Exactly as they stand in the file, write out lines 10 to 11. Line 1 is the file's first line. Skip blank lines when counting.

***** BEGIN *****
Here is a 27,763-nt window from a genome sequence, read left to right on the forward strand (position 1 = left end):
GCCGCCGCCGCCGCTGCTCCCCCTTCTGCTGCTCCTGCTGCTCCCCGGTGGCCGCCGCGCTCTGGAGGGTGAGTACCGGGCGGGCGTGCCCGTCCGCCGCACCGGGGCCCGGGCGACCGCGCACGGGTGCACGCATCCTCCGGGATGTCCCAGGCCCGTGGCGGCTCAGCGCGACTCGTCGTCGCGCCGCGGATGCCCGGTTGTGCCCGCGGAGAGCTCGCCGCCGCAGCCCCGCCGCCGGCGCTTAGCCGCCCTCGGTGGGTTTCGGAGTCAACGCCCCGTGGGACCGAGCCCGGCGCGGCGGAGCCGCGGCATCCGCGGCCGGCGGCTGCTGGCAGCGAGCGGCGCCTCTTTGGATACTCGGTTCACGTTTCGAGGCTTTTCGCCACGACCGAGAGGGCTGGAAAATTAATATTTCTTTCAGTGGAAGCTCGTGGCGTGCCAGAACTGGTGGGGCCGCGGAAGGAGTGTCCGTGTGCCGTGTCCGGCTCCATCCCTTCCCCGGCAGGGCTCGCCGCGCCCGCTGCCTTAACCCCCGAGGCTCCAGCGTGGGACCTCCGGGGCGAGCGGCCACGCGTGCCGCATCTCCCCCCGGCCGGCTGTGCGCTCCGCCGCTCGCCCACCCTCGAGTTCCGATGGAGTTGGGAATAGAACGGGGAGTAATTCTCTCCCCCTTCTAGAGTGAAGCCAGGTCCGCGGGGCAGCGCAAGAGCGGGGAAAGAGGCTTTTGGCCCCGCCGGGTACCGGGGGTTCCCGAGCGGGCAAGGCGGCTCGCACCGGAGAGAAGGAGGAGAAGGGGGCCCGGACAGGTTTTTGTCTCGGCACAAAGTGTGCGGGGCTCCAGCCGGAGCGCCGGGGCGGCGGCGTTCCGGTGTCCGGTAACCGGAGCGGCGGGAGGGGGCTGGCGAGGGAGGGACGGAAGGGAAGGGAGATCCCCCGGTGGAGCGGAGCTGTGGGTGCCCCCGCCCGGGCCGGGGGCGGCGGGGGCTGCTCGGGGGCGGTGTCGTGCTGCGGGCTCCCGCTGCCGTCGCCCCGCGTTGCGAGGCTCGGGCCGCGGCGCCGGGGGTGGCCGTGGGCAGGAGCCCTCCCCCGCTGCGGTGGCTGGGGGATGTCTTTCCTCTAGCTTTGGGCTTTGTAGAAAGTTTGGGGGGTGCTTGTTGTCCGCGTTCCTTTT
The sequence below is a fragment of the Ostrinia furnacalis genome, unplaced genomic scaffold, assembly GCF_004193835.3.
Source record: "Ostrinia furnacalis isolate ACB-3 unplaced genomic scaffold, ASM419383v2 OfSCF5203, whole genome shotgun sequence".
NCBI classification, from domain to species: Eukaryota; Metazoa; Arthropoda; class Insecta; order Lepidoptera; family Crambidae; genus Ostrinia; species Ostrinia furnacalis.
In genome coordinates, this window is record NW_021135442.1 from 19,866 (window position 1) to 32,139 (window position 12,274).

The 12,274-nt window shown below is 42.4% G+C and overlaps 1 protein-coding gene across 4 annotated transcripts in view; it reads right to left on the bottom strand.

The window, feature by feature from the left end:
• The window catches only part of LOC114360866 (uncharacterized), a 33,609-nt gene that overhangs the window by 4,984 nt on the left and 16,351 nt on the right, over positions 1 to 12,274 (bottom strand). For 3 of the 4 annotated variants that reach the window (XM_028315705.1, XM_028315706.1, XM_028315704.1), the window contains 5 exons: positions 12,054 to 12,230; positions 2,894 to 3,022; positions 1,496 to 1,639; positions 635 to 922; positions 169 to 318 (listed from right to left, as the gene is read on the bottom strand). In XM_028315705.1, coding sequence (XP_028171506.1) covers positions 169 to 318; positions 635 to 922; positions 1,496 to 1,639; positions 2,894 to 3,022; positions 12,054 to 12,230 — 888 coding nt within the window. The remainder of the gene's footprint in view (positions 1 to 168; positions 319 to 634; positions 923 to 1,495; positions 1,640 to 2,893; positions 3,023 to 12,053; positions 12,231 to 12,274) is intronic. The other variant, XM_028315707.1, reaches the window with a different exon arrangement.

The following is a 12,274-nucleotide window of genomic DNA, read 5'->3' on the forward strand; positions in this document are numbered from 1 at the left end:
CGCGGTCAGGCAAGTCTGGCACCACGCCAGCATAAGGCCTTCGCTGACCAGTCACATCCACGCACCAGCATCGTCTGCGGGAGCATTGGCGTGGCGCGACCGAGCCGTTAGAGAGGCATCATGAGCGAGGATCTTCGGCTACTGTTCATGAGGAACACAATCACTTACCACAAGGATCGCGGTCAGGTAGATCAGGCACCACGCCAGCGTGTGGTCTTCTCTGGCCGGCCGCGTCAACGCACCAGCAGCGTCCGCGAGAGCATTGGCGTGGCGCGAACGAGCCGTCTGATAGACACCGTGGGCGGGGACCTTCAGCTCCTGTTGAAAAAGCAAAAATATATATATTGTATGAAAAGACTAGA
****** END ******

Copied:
The following is a 12,274-nucleotide window of genomic DNA, read 5'->3' on the forward strand; positions in this document are numbered from 1 at the left end:
CGCGGTCAGGCAAGTCTGGCACCACGCCAGCATAAGGCCTTCGCTGACCAGTCACATCCACGCACCAGCATCGTCTGCGGGAGCATTGGCGTGGCGCGACCGAGCCGTTAGAGAGGCATCATGAGCGAGGATCTTCGGCTACTGTTCATGAGGAACACAATCACTTACCACAAGGATCGCGGTCAGGTAGATCAGGCACCACGCCAGCGTGTGGTCTTCTCTGGCCGGCCGCGTCAACGCACCAGCAGCGTCCGCGAGAGCATTGGCGTGGCGCGAACGAGCCGTCTGATAGACACCGTGGGCGGGGACCTTCAGCTCCTGTTGAAAAAGCAAAAATATATATATTGTATGAAAAGACTAGA